The study comprised a nuclear power plant, onshore and offshore wind farms and a solar farm, each having a capacity of 1 GW. Calculations were based on third-­party estimates available. According to them, a nuclear power unit can be built for EUR 4,2 million per 1 MW (IEA gives higher estimates) within seven years after licensing, and operate for 60 years. Then, the unit will be decommissioned for 15 % of its initial cost.

If compared, the cost and present value of investments in nuclear plants, solar and wind farms (both onshore and offshore) show that subsidies will be needed in every scenario covered and regardless of the generation technology used, but nuclear energy is more cost efficient. “Based on a number of scenarios regarding the (Dutch) electricity market, we also find that a nuclear power plant needs more subsidy (in euro/MWh) than an onshore wind turbine, but less than a solar PV installation and an offshore wind park. In a scenario with a high share of renewables, however, also onshore wind turbines require more subsidies than a nuclear power plant, which is related to the strong decline in the capture price of renewable power plants. Hence, when there is a large installed capacity of renewables, investing in a nuclear power plant is more efficient than further extending the renewable capacity,” the authors of the study conclude.

Building new renewables is a threat to renewable generation itself as the capture price of electricity falls, as follows from the analysis, from EUR 50 to EUR 10 per MWh. As a result, renewable generation becomes cost-ineffective and wind farms cease power production. This is the key factor that prevents expansion of renewable capacity. When the share of renewable generation is large, lower capture prices have no dramatic effect on nuclear. The price decreases from EUR 40 to only 35 per MWh because nuclear power plants produce and supply electricity when renewables cannot function.

Model analysis shows that LCOE (levelized cost of electricity) is not flat across generation technologies due to its heavy dependence on the market. In a scenario that assumes a large number of renewable energy sources and only a modest growth in demand, the use of every generation technology shrinks. The reason is simple: when electricity prices become too low, producers with low profit margins are forced to stop generation. But even if renewable generation is subsidized, it is more reasonable not to provide subsidies when the market price falls below margin. If renewable output is large, much of the generation capacity is at standstill and LCOE grows. This conclusion was made regardless of any potential grid limitations that might be imposed on renewable capacity due to overloads in favorable weather conditions. If the grid limitations persist, renewable power output will be much lower.

Climate goals of the European Union

  1. Climate change mitigation
  2. Climate change adaptation
  3. Sustainable use and protection of water and marine resources
  4. Transition to circular economy
  5. Prevention and pollution control
  6. Protection and restoration of biological diversity and ecosystems

If the share of renewable generation increases, the nuclear capacity utilization decreases from 90 to 60 %. In relative numbers, the utilization of renewable capacity decreases as well. And this is yet another confirmation that a too large share of renewable generation makes the whole energy system less cost-efficient. Growing demand partially levels off this effect.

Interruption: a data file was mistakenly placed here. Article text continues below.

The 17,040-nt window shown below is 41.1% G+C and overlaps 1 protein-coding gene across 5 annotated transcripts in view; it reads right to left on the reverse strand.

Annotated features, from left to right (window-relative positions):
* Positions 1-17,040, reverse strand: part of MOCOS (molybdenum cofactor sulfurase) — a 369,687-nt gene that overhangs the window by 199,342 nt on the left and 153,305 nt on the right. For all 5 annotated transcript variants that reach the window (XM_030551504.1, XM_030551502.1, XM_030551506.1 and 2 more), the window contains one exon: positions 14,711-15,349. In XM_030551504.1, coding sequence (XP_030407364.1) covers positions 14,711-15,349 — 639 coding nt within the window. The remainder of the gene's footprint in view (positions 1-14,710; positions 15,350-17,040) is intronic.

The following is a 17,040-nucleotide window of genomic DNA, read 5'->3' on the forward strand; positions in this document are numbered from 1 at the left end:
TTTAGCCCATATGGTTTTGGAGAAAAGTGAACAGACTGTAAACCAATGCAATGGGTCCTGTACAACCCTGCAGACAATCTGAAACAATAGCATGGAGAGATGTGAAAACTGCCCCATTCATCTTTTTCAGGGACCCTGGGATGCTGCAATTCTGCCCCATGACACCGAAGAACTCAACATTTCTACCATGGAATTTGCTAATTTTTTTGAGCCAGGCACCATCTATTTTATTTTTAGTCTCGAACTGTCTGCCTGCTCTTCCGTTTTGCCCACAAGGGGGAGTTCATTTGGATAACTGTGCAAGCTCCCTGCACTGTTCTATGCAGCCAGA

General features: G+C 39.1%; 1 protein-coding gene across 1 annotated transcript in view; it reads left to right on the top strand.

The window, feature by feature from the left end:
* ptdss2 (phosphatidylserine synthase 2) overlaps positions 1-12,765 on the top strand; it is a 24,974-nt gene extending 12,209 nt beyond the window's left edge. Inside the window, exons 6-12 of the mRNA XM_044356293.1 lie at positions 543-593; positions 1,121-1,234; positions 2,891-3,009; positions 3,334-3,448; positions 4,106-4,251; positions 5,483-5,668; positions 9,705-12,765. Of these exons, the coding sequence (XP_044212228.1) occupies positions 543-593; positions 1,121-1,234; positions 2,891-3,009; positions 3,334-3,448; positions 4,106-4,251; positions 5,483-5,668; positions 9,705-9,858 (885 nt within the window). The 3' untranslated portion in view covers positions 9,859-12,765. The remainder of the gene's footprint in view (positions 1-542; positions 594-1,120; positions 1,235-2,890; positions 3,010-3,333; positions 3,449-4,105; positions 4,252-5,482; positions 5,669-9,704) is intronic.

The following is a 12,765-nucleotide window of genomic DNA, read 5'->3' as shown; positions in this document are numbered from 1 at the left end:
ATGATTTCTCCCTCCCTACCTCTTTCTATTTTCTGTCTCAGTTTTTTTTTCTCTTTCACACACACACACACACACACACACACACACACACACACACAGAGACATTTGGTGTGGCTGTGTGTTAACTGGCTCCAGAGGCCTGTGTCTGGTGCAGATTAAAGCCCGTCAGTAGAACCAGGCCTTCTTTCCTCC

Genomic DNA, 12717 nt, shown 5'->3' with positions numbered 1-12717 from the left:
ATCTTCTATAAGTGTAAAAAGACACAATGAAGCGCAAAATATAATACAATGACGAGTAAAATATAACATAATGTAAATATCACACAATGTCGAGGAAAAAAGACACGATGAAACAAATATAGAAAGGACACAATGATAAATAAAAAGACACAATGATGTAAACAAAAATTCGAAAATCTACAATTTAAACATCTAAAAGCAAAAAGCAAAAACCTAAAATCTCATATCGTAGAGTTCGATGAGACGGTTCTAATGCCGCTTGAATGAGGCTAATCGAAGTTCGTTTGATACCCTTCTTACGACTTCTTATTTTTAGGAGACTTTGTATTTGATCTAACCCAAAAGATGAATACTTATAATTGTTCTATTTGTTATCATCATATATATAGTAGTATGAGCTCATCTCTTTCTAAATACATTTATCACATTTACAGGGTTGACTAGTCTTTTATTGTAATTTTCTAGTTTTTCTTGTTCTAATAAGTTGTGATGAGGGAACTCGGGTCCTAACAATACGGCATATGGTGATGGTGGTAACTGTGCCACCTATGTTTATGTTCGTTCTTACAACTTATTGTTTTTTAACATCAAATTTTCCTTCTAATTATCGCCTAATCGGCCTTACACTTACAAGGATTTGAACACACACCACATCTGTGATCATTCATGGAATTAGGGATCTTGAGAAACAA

The authors of the study also compared emission reduction subsidies per generation technology. In a scenario with a larger share of installed capacity, emission reduction costs measured in euros per ton of CO2 are lower for nuclear than for wind or solar. This is also attributable to lower capture prices for renewable power. “This implies that it is more efficient to install a nuclear power plant than renewable technologies to reduce carbon emissions,” the authors sum up.

The researchers conclude that renewables — ​despite any policy incentives — ​will not be enough to meet the climate agenda. Growing power demand fueled by electrification and hydrogen production is one of the reasons. This is why there is increasing interest in nuclear as another non-carbon energy source. For instance, the Dutch government recently announced that it would endorse construction of two nuclear power units in the Netherlands.

Given the ongoing freeze in EU-Russia relations, one may wonder how Rosatom could benefit from the EU recognizing nuclear as sustainable, the IEA suggesting measures to develop nuclear generation, and the Netherlands proving that it makes more sense to build nuclear plants when renewables take a large share in the energy mix.

First, the methods used by the Dutch scientists can also be used by any other country, including non-­European countries, to calculate the cost of energy security and carbon footprint reduction, understand cost efficiency of nuclear plants and then make deals with Rosatom.

Second, Rosatom maintains leadership in new nuclear construction worldwide — ​even if the IEA prefers to forget about Russian achievements in nuclear generation — ​and has extensive nuclear expertise it is ready to share with its partners.

IEA policy recommendations

  1. Extend plant lifetimes
  2. Make electricity markets value dispatchable low emissions capacity
  3. Create financing frameworks to support new reactors
  4. Promote efficient and effective safety regulation
  5. Implement solutions for nuclear waste disposal
  6. Accelerate the development and deployment of small modular reactors
  7. Re-evaluate plans according to performance

Third, the political landscape is, by definition, always about “right here, right now.” On the contrary, nuclear is, by definition, always about decades, even a century-long cooperation. In its 80 years of existence, the nuclear energy industry has seen wars and peace, global freezes and thaws. Even a regional “Yes to nuclear” is a reason for celebrations. The world is into nuclear once again, and it is amazing. There is no doubt this nuclear revival will raise demand for Rosatom’s knowledge, competencies and engineering capabilities one way or another.